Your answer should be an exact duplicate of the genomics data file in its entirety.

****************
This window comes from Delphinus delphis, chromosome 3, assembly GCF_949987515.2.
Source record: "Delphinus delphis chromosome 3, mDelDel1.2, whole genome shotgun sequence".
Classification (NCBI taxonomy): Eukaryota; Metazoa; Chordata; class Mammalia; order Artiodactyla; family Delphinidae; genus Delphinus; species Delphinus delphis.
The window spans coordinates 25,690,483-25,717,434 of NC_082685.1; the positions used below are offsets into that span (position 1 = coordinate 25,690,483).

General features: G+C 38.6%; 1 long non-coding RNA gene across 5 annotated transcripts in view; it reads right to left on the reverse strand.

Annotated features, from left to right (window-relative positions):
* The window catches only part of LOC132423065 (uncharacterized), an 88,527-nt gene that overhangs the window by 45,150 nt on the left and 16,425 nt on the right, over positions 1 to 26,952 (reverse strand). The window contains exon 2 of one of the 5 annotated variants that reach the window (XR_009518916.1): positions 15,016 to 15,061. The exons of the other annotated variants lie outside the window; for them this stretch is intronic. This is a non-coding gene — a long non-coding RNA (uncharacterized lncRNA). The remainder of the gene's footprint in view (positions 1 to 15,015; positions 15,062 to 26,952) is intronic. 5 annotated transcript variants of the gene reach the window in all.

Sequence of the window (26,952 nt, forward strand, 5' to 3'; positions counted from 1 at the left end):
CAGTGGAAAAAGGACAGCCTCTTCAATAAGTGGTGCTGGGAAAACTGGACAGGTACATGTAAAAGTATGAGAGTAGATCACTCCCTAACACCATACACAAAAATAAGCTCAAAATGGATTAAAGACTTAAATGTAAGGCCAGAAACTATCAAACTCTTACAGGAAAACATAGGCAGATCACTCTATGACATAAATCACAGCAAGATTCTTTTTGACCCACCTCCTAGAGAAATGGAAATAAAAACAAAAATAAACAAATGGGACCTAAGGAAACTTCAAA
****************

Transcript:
This window comes from Delphinus delphis, chromosome 3, assembly GCF_949987515.2.
Source record: "Delphinus delphis chromosome 3, mDelDel1.2, whole genome shotgun sequence".
Classification (NCBI taxonomy): Eukaryota; Metazoa; Chordata; class Mammalia; order Artiodactyla; family Delphinidae; genus Delphinus; species Delphinus delphis.
The window spans coordinates 25,690,483-25,717,434 of NC_082685.1; the positions used below are offsets into that span (position 1 = coordinate 25,690,483).

General features: G+C 38.6%; 1 long non-coding RNA gene across 5 annotated transcripts in view; it reads right to left on the reverse strand.

Annotated features, from left to right (window-relative positions):
* The window catches only part of LOC132423065 (uncharacterized), an 88,527-nt gene that overhangs the window by 45,150 nt on the left and 16,425 nt on the right, over positions 1 to 26,952 (reverse strand). The window contains exon 2 of one of the 5 annotated variants that reach the window (XR_009518916.1): positions 15,016 to 15,061. The exons of the other annotated variants lie outside the window; for them this stretch is intronic. This is a non-coding gene — a long non-coding RNA (uncharacterized lncRNA). The remainder of the gene's footprint in view (positions 1 to 15,015; positions 15,062 to 26,952) is intronic. 5 annotated transcript variants of the gene reach the window in all.

Sequence of the window (26,952 nt, forward strand, 5' to 3'; positions counted from 1 at the left end):
CAGTGGAAAAAGGACAGCCTCTTCAATAAGTGGTGCTGGGAAAACTGGACAGGTACATGTAAAAGTATGAGAGTAGATCACTCCCTAACACCATACACAAAAATAAGCTCAAAATGGATTAAAGACTTAAATGTAAGGCCAGAAACTATCAAACTCTTACAGGAAAACATAGGCAGATCACTCTATGACATAAATCACAGCAAGATTCTTTTTGACCCACCTCCTAGAGAAATGGAAATAAAAACAAAAATAAACAAATGGGACCTAAGGAAACTTCAAA